Football Friends Online – When 90 Mins Is Not EnoughIs it finally time for technology in football? - Football Friends Online - When 90 Mins Is Not Enough Is it finally time for technology in football? - Football Friends Online - When 90 Mins Is Not Enough

Is it finally time for technology in football?

A big debate following the weekend’s football is referee’s. It crops up every week and is a massive issue between the players, managers and assistants themselves. The Stoke vs. Tottenham game came under extra scrutiny for the amount of decisions referee Chris Foy failed to spot.

Despite many who see Stoke as a boring side, the players in that team are top European players, competing in the Europa League weekly. Defender Ryan Shawcross deliberately used his hands to keep the ball out of his own net when his team were 2-1 up. As a top professional, he knows what he is doing. He knows he is using his arm to keep his team in front, and in turn  the referee gets slaughtered.

Another incident involved a Stoke defender pulling down Younes Kaboul in the penalty area. It was a blatant shove but nothing was given. But can the referee see this? If yes, it is a terrible decision. But if no, are we still lacking the necessary technology which has been the nucleus of most football debate over the last few seasons?

Every week a decision affects a game. In some cases it turns the tide of a match and costs teams vital points. Referees need help with technology and it needs to be brought in now. But there is a problem with this. Whilst sports like tennis and cricket have embraced technology and have used it positively within the game and with the crowd, football has more to answer for when it comes to big decisions.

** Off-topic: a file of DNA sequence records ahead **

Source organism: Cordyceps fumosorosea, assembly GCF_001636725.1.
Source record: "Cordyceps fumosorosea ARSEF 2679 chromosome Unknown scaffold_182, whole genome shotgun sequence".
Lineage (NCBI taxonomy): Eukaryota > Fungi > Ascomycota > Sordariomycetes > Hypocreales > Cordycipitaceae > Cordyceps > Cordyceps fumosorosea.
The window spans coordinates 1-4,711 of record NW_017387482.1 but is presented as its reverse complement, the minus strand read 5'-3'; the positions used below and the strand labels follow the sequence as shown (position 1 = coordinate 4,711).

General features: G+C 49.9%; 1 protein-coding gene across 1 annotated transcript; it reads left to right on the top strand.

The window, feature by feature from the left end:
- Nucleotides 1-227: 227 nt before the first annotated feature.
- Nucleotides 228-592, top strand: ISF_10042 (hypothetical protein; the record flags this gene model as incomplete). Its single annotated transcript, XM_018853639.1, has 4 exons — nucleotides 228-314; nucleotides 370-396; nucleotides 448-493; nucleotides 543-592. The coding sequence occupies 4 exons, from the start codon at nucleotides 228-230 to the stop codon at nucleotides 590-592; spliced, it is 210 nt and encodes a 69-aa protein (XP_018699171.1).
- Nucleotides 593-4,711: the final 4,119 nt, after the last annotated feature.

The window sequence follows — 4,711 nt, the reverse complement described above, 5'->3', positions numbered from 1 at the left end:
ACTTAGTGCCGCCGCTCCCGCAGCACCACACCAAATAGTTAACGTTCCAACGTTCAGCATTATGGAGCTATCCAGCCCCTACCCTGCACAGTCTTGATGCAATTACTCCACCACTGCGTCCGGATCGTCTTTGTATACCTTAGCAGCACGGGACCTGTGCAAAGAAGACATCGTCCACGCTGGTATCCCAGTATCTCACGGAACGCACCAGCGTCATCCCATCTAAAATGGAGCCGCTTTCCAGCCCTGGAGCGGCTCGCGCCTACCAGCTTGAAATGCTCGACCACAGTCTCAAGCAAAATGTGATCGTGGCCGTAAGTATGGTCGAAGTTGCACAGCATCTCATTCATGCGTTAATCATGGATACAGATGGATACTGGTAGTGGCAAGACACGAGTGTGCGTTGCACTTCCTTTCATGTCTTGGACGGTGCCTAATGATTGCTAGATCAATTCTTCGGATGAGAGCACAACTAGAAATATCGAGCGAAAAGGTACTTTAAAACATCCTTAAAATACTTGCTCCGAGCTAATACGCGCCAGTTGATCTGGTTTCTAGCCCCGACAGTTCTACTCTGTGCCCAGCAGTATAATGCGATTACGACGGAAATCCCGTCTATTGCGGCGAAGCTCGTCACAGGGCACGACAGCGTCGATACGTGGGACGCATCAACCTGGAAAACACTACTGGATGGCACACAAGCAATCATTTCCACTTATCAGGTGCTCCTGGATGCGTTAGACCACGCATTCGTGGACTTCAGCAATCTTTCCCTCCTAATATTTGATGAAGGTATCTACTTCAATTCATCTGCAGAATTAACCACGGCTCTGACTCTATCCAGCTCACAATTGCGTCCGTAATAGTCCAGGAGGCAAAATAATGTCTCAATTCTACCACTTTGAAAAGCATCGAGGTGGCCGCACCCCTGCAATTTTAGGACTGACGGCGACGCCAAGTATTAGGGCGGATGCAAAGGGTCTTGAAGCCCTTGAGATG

Goal-line technology, for example, has to be inch-perfect. There can be no flaws in the system and it has to communicate with the referee rapidly. One of the big deterrents of technology is that it will slow the game down, and football is a fast-flowing game. If this technology works, soon it will be implemented in to other parts of the game. If it works, fans and managers will be demanding it is used for free-kicks, penalties and throw-ins etc. This would be the downfall of football and although we are sometimes frustrated at human mistakes, it is far better than having everything replayed to get to the correct decision.

The major issue is that a fan – who has a pie and a pint at half-time – is able to view an incident that happened in the first half dozens of times on TV replay screens. But the referee, who is making all the decisions, has one view at it, and sometimes can’t see it at all because he is obstructed. This surely shows us that technology is needed.  Inconsistency in interpretations is a big problem and different rules apply for different referees.

The Premier League is a billion pound industry and with the use of social networking, once a controversial decision is made, the referee is battered. If he makes a bad decision but it is over-turned, there would be no argument.

The last straw would be to dock teams points if cheating continued. It would soon stop players trying to gain advantages unfairly. But this would not work because lawyers and team associates would argue it and not let it happen.

Sadly this means sport will not exist without gamesmanship ever again. Footballers will do anything to win a game for their team, and even though it goes against the rules, they will continue to do it as long as they get away with it.

Alternatives include banning replays so we can’t see if a decision was correct or not and if we introduce technology then there will be no talking points in the pub. That is ridiculous and a football myth. Manager’s comments, great performances and great player’s are what we talk about and football will never stop producing great debate. If the game has been decided fairly then it will be even more so a beautiful game.

Max Whittle

Football Friends bring you the latest football news and opinion from football fans around the world.
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